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God has Moses remind the people of the requirements when they enter and live in the land. This Third Discourse of Moses is all about what they are to do now that they will be in the land promised to their Fathers.
God reviews with the people that they are to take their sacrifices, vows, and tithes only to the place where God places his name. They are to destroy all the altars and Asherim (poles) they find throughout the land. Anyone or even any town or village that turns to worship other gods, and tries to get others to do so, is to be completely destroyed, even if a close family member or loved one.
One of the things they are to do, as soon as they can, is to place the blessings on Mount Gerizim and the curses on Mount Ebal. These two mountains are called the “Shoulder” mountains because they are next to each other, and they overlook the Shechem Valley. When the Israelites got there (under Joshua) and they all shouted the blessings and curses, all the people in the Shechem Valley were able to hear them.
God reviews the Kashrut laws and tithing rules, to include the 2nd tithe and the 3rd and 6th-year tithes for the Levites and the poor. The commandment regarding the Shemittah (7th Year) release is given, which applies only to fellow Hebrews.
The final part of this parashah is a review of the regulations regarding the Festivals.
So much to talk about, so many things in here that are valuable to know and understand. Sometimes the hardest thing to do is pick one. I usually just open my mind and as I read through the parashah I pray for God to show me something, a little pop-up, so to speak, or to implant an idea in my skull. What popped into my head today was this: the importance of bringing the sacrifice to the one place in the entire country where God placed his name.
The pagan sacrifices were made anywhere the people wanted to, usually on high grounds and under leafy trees. There was no real management
This rule is, for me, the set-up for needing Messiah. God knows all that will happen, and he knew (of course) that the Romans would destroy the Jerusalem temple, which (because of this rule) would prevent the Jewish people from having the opportunity to ask forgiveness of their sins. You may ask, “Why would God not want people to be forgiven? He gave us the sacrificial system specifically so that we could be forgiven, so why take that away? Doesn’t he tell us in Ezekiel 18:23 that he prefers we turn from sin and live? How can we turn from sin and ask for forgiveness if he takes away the one place we are allowed to do so?”
That’s a good question, and the answer is that God took away our only means of forgiveness under the sacrificial system because the sacrifice of Messiah Yeshua is to be the alternative to the animal sacrifice at the temple. Prior to Yeshua, we sacrificed something that we owned and had value to us. That valuable thing was to be taken from us and given up to God. Messiah was given up by God and given to us, then taken from us back to God. Whereas the animal sin sacrifice was geographically mandated, Messiah’s sacrifice is a universal atonement, allowing all people everywhere to ask forgiveness without having to bring anything anywhere. God sacrificed his most valuable possession, his son, in lieu of us giving up something of our own.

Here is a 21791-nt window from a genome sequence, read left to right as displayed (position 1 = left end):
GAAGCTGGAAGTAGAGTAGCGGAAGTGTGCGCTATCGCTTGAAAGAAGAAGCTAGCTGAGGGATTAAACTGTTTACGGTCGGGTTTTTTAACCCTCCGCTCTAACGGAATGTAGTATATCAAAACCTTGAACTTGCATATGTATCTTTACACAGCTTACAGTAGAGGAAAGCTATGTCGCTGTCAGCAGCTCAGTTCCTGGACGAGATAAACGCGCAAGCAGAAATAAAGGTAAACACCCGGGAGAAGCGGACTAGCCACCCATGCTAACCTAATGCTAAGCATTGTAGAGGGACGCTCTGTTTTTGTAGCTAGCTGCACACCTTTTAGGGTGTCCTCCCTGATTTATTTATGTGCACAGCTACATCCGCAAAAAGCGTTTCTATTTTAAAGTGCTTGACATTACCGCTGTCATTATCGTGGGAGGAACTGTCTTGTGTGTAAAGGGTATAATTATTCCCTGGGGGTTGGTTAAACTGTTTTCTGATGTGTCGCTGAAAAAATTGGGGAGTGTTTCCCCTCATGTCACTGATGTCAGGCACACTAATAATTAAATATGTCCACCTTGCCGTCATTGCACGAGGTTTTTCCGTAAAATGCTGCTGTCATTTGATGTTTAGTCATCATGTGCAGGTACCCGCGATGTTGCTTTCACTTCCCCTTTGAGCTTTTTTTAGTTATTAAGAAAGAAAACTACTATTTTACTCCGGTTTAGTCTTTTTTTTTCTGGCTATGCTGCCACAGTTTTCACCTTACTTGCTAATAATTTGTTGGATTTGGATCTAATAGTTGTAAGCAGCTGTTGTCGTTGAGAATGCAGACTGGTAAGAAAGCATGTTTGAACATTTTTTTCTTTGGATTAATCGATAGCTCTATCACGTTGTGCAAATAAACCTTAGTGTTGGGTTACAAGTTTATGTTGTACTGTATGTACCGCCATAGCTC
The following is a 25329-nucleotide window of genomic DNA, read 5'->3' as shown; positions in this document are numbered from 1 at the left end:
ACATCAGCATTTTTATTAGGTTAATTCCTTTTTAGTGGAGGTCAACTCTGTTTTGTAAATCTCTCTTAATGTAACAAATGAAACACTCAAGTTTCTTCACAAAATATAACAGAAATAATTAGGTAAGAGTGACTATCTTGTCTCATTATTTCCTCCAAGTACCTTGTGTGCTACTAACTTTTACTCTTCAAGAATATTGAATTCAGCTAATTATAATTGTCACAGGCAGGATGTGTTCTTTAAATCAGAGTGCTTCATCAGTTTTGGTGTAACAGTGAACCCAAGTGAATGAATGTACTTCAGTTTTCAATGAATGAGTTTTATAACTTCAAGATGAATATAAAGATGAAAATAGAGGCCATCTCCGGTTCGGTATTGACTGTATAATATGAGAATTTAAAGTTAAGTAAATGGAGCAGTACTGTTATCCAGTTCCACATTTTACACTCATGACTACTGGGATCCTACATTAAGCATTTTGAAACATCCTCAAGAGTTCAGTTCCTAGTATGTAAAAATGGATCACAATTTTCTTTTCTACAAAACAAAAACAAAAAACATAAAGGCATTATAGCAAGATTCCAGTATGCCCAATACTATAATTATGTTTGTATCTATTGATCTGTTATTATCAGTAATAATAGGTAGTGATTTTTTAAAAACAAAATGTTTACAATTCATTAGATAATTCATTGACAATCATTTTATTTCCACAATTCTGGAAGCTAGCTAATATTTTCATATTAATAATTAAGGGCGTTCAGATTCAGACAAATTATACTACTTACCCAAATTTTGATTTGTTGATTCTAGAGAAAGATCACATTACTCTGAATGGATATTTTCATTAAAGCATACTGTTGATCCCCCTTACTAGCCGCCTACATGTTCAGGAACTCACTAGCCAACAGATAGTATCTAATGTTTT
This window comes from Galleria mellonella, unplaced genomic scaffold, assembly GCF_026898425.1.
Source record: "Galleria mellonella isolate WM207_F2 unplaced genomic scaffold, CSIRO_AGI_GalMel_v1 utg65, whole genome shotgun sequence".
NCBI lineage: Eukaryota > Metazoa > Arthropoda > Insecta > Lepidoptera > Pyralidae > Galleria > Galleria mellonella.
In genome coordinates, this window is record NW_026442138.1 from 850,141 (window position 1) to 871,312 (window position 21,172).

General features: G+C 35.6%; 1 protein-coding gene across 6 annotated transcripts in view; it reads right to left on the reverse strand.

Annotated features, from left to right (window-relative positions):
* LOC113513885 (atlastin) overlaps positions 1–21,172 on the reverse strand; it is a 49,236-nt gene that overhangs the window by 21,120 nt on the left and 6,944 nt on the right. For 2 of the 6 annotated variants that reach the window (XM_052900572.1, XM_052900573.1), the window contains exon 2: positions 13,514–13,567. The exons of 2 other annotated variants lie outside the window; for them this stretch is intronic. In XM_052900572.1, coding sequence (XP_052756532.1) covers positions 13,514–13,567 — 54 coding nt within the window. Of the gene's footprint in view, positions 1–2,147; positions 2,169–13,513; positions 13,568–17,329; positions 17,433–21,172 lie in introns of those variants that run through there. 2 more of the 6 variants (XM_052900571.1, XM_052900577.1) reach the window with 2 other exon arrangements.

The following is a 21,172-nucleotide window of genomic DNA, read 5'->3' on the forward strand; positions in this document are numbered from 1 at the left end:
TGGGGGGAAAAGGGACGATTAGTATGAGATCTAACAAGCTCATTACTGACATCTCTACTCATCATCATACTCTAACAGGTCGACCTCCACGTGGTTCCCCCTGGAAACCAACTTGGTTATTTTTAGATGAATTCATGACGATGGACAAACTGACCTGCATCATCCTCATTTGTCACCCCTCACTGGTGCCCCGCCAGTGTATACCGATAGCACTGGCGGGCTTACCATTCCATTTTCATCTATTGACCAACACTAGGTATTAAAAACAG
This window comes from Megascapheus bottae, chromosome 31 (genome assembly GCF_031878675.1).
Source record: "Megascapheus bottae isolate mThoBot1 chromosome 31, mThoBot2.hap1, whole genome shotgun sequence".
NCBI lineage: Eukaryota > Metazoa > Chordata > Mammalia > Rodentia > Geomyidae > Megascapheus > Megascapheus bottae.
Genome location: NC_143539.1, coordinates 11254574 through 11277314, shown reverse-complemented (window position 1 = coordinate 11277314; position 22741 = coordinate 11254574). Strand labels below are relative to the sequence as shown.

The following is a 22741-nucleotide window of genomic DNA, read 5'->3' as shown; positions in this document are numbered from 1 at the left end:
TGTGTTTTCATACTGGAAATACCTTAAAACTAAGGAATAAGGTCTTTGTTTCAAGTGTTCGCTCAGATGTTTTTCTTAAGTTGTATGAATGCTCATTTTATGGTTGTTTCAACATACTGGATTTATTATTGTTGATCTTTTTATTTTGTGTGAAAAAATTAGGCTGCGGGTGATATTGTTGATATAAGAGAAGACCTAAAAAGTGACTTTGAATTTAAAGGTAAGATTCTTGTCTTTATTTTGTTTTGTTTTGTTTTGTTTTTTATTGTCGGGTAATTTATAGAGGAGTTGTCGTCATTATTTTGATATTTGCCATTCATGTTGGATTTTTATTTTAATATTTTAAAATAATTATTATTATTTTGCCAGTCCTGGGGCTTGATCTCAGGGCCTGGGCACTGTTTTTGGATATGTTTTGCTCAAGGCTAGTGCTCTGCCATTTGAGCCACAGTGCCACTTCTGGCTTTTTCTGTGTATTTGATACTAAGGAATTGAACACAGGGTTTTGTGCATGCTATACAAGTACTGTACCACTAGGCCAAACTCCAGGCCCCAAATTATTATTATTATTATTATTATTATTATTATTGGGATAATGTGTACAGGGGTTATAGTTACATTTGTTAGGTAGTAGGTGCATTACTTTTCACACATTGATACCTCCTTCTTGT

Because God’s laws are forever the only way God could keep his commandments regarding sacrifice for sin valid but “upgrade” them to the newer version, which is by Yeshua’s sacrifice, was to make obedience to the original sin sacrifice commandments impossible. With the destruction of the temple, the only way anyone could be forgiven of their sins was through Yeshua.
So, way back when, even as the Israelites were just beginning to enter the land, God already had his plan for forgiveness of sin through Messiah configured. He first set the rules for sin sacrifice (in Leviticus), then he set the rules for where that sacrifice should be done (this parashah), then he sent Messiah to replace the sacrifice and, finally, took away that place so that there was no other way to be forgiven except through the Messiah.
If you haven’t accepted Yeshua as your Messiah, you will have a second chance when he returns. May I suggest, enthusiastically, that you don’t wait. Review the Messianic prophecies in the Tanakh (there are about 135 of them) then read the New Covenant writings and make a decision. Don’t let the prejudice and hatred between Jews and Christians over the millennia get in your way- it got in my way for over 40 years, but when I made my own decision to study, research and then choose to faithfully believe, I found that my worship and my “Jewishness” became stronger and more fulfilling than it had ever been before.